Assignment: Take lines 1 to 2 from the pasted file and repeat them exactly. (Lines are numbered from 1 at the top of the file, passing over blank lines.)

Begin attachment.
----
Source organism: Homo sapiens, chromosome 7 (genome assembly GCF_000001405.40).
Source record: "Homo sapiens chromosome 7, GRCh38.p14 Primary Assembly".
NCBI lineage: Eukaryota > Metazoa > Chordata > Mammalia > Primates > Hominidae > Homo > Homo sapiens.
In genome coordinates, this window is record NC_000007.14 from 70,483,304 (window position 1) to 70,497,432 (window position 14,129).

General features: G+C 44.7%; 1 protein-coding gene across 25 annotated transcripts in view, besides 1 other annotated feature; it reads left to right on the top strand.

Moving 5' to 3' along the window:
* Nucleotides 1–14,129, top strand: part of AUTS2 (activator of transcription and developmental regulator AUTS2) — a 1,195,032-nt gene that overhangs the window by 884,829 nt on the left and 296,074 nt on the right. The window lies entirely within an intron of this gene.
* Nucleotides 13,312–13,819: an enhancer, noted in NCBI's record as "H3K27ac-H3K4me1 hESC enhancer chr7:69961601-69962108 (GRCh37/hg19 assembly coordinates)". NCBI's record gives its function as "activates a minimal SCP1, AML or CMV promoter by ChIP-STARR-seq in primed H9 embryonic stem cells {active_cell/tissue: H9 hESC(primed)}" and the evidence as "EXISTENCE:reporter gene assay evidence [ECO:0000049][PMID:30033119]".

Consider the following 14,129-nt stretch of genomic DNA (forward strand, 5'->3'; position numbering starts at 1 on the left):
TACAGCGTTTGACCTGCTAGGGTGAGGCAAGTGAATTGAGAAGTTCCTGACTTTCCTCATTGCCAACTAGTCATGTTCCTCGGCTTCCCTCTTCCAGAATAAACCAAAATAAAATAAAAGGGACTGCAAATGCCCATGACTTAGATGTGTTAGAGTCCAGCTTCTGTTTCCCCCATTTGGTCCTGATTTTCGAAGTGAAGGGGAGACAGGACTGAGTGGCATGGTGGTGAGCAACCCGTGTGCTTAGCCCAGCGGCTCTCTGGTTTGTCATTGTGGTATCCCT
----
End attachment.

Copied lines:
Source organism: Homo sapiens, chromosome 7 (genome assembly GCF_000001405.40).
Source record: "Homo sapiens chromosome 7, GRCh38.p14 Primary Assembly".